Public day demonstration

I think it is safe to say that “everyone” is familiar with electron microscopy for looking at small things, but the same cannot be said for small-angle scattering. Introducing more people to the wonderful world of small-angle scattering may be one of the ways of getting more support for and interest in the technique. With this in mind, and with some contacts in the PR department, we managed to get last-minute approval to do a demonstration at the public day at NIMS…

The team of the 2013 NIMS public day with Martin, me, Novi and Ryo. Missing from the picture is Julian.

The plan was to have people measure their own hair diameter using a laser in a similar way as demonstrated before in these youtube videos. As I was not expecting more than a few visitors per hour, 5 minutes per visitor was considered a suitable amount of time. To help them, we prepared a step-by-step instruction sheet and some “tools” that the people could cut out and use for their experiment. The procedure was as follows:

  1. Visitors would be lured in by our blatant advertising to “measure the diameter of your hair using a laser!” (stuck in big letters on the wall, taking up lots of floor space and having a big screen with the program running on it. Also, we had foreigners at our desk in an otherwise very much Japanese event. There was even some Dutch candy!). Visitors would then be given an instruction sheet and some tools.
  2. They would cut out the tools (one target and one holder for their hair), find a hair and stick it on the paper. Surprisingly, almost everyone could spare one (or had one cut off by one of the staff), and they very much enjoyed the bit of manual labour of cutting out pieces of paper, sticking hair on it and so on.
  3. Going over to the laser, where the staff mounted the hair in front of the laser (which was a bit finicky work to get it to sit right) using a couple of paper clamps. The laser pointer was forced “on” using another paper clamp holding down the button (the laser pointer itself managed about half a day on a set of batteries, surprisingly).
  4. Clamping the target onto a clipboard stuck to a tripod, and aligning the central black spot on target with the laser pointer beam, the scattering from a hair becomes clearly visible. The clipboard was about 2m from the hair and laserpointer. At this point I would always take a moment to explain that the central spot was from the laserpointer, but the oscillations were coming from their hair (in my best Japanese).
  5. We would then ask them to draw arrows in the center of the oscillation spots. This is where it would most often go wrong, as people were unsure on where to draw the points and my Japanese would not be sufficient to explain this. Nevertheless, they had fun drawing points.
  6. Taking that piece of paper, I would take them to measure the required values: the distance from hair to the target (in meter, with a tape measure if there was time), the number of spots from the target center they could see, the distance from the target center to that last spot (in mm), and reading the wavelength from the laser (green=532 nm, now forever etched in my memory).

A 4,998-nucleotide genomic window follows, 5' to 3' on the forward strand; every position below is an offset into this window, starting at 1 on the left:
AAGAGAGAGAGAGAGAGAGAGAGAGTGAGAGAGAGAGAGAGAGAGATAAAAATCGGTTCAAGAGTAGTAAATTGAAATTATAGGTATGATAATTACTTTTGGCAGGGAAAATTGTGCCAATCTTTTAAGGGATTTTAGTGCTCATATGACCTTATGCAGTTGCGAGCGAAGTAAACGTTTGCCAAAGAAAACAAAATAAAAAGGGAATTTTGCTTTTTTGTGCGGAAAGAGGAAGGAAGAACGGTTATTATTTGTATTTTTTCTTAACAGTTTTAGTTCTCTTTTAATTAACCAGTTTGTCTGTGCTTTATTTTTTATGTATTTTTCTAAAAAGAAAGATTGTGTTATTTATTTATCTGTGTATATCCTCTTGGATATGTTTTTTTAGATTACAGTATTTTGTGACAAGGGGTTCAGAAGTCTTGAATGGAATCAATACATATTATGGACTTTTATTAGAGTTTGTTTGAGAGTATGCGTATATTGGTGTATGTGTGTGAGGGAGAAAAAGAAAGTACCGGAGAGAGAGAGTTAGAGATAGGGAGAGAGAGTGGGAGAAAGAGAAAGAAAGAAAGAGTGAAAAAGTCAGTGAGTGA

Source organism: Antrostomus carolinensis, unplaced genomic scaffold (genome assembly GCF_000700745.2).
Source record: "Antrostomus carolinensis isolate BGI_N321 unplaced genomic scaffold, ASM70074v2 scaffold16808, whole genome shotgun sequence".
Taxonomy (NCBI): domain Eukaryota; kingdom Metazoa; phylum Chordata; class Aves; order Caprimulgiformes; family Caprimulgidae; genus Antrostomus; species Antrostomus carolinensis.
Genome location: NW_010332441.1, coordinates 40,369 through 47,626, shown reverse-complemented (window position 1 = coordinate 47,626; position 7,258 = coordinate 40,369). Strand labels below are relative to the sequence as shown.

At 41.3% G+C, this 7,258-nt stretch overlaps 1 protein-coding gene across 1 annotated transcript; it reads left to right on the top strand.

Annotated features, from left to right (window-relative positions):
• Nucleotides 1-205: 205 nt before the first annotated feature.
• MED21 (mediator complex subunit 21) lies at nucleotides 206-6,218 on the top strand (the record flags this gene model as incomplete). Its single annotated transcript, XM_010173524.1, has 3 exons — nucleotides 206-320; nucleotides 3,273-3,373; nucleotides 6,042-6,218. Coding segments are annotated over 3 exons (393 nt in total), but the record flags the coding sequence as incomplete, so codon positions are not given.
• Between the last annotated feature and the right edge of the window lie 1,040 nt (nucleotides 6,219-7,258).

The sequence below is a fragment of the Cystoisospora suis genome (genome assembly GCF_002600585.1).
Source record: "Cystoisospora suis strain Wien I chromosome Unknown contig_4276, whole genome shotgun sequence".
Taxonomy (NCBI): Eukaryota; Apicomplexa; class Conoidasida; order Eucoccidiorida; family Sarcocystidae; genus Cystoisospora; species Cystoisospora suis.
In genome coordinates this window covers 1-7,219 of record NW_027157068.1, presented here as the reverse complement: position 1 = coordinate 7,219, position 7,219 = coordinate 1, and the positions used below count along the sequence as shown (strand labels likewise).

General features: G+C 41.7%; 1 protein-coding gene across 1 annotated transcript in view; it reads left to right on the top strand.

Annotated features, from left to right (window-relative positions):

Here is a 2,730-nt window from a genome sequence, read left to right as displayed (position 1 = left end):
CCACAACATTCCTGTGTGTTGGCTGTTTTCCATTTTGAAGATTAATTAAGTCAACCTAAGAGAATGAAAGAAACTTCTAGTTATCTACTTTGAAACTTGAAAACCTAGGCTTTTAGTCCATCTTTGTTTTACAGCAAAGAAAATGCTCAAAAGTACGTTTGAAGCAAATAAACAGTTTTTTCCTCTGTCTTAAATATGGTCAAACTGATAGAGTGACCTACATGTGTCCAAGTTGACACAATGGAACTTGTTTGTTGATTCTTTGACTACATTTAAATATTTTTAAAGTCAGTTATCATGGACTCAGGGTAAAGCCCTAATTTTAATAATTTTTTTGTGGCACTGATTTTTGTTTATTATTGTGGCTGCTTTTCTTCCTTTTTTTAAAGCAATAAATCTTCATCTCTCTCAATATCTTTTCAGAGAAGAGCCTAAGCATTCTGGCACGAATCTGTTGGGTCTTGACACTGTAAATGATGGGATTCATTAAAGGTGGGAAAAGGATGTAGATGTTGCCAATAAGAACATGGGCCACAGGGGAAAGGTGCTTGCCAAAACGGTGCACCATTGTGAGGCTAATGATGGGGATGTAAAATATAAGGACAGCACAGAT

7. Filling in these values in a Python program (available here) they were then given the diameter of their hair. In the beginning this was set to display the diameter in micrometer, but after an hour or two it became evident that that was not very well known with the public. We therefore changed this to mm. We had our Japanese staff stand at the computer, so he could explain a little about common hair diameters (European: 40 micron, Japanese: 80 micron with the occasional outlier at 110 or 120 micron). Significant digits and uncertainty were a bit of an issue, some wrote down all nine digits resulting from the calculation.

Before I tell a bit more about the experiences on the day, here are the tools you can use (conveniently in English and Japanese):

As this was the first time we did this, we had no idea what to expect. We shared the big lecture hall with three other demonstrations, which helped to draw people to us. We set up the demonstration in a slightly inefficient way, whereas we should have considered the flow of people through the steps. This was exacerbated by the sheer number of visitors. Visitors tended to come in groups of four or more (with the occasional elementary school class to make things really hectic), after which it would be quiet again. Overall, we “served” an estimated 70 people during the 6 hours, which were about 50% schoolchildren and about 50% adults. We had two to four people staffing the set-up at any time.

Ideas we have gained for next time include:

  • Setting up the tables a bit better, so that there can be a more logical flow from stage to stage (whilst still keeping it compact), and reserving a separate table for the cutting and sticking-work.
  • The set-up using commonly available bits and pieces worked in our favour. Some said they intended to repeat the experiment at home, showing that they noticed it consisted of nothing more than a laser pointer and some paper clamps.
  • If we prepare for groups we can explain only once for a group of four or five.
  • Staffed stages could be three stages (cutting, measuring and computation) or four stages (cutting, “laser”-ing, measuring, computation). Parallel laser stations would be preferred, perhaps of different wavelength.
  • A microscope table can be included for people who want to verify (which should be encouraged if there is time).
  • It would be nice if a form was printed with a picture of the measurement with maybe a picture of them, their hair oscillations and the “scientist”-guaranteed number (signatures and such).

I strongly encourage people to try this demonstration at their institute as it was good fun! We’ll do this next year again if we have the chance so do drop by if you have the chance!

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